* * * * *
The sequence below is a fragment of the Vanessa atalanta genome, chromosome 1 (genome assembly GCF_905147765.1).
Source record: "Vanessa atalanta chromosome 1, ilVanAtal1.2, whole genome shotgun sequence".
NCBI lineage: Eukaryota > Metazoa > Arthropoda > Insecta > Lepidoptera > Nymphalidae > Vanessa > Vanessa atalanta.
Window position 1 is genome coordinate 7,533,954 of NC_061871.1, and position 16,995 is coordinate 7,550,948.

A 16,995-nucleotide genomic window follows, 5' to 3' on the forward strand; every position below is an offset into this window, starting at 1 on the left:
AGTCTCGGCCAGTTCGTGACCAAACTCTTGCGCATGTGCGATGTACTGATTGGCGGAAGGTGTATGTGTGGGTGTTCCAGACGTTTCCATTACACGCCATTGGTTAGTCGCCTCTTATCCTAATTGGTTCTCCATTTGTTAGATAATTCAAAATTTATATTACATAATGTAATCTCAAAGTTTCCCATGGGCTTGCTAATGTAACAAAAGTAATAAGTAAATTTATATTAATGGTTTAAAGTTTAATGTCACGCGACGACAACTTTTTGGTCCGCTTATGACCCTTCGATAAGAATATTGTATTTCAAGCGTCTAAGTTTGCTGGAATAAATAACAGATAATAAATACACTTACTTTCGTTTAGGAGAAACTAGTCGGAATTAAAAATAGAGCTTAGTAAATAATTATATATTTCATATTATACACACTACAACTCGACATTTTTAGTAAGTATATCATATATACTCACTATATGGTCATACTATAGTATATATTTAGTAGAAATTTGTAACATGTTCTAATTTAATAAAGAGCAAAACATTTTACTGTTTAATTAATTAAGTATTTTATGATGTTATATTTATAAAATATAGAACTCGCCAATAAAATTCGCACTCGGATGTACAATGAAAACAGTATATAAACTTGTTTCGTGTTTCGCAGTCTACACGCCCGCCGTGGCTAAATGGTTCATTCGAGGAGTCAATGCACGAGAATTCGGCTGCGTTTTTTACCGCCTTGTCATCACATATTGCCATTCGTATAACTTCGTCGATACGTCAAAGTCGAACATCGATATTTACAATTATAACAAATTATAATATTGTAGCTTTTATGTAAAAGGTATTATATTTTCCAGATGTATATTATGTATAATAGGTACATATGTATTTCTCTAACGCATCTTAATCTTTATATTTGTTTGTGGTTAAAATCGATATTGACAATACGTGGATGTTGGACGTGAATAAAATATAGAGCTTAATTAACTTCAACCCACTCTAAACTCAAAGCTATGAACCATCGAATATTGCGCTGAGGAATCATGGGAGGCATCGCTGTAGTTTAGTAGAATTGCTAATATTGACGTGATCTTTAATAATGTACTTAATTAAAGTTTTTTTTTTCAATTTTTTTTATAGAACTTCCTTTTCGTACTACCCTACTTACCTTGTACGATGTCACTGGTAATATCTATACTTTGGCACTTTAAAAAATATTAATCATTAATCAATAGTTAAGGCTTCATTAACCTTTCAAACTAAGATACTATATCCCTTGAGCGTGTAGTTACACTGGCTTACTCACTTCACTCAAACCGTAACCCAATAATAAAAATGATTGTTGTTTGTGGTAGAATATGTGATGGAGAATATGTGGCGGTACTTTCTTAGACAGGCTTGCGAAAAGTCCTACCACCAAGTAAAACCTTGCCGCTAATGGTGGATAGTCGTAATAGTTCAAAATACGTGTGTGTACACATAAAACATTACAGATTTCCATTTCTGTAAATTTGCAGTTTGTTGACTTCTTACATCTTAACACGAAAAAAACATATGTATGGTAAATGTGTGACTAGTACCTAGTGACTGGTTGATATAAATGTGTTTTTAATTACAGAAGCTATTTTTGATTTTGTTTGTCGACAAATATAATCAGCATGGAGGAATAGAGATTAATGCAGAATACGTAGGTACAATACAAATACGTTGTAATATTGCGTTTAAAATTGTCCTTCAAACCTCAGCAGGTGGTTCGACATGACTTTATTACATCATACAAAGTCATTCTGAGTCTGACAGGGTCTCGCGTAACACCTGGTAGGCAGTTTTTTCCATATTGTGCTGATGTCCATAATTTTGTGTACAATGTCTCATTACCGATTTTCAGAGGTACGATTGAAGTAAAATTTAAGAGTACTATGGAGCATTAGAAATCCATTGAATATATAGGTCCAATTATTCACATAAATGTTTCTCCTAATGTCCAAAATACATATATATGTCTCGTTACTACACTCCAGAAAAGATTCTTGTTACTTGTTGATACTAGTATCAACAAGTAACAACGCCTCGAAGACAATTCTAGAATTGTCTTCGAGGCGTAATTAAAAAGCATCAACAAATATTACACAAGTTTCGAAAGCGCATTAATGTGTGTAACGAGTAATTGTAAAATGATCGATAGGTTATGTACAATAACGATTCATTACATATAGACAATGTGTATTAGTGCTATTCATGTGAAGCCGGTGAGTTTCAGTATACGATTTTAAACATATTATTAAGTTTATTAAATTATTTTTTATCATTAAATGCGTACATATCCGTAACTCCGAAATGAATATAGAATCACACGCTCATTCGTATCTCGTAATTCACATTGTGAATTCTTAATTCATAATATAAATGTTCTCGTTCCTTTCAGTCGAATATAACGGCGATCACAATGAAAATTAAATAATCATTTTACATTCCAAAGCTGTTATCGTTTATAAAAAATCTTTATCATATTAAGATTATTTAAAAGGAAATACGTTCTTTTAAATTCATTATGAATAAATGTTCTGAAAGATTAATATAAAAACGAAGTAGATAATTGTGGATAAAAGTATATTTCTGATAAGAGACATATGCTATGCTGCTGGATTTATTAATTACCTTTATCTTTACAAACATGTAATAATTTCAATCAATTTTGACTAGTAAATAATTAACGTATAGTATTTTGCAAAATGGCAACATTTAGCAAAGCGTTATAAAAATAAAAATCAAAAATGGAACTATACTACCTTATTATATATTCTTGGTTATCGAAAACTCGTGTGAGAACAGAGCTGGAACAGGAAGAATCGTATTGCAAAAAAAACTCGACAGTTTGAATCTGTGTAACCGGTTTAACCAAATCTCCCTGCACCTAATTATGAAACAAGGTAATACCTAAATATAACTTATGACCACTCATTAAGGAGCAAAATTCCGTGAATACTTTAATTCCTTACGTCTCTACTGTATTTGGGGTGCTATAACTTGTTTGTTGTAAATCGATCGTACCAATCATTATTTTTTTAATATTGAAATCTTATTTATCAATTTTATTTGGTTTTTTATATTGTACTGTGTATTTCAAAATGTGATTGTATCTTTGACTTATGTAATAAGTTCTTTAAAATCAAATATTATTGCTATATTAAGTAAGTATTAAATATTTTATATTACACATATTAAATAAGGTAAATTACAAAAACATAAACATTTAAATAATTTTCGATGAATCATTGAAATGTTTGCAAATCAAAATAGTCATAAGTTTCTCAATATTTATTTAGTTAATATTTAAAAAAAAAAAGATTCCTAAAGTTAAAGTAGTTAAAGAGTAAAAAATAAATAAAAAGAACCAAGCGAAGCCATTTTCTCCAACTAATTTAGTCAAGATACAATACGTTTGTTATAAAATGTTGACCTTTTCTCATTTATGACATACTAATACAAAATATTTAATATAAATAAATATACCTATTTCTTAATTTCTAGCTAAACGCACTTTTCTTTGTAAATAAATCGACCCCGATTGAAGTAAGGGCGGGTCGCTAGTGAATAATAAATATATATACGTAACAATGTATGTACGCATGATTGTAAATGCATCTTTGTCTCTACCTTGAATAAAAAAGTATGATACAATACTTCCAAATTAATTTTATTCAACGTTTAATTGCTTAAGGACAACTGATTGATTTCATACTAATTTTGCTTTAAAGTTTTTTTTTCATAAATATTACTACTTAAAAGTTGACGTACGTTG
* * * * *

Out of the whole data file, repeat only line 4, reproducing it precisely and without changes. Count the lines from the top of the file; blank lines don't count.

Window position 1 is genome coordinate 7,533,954 of NC_061871.1, and position 16,995 is coordinate 7,550,948.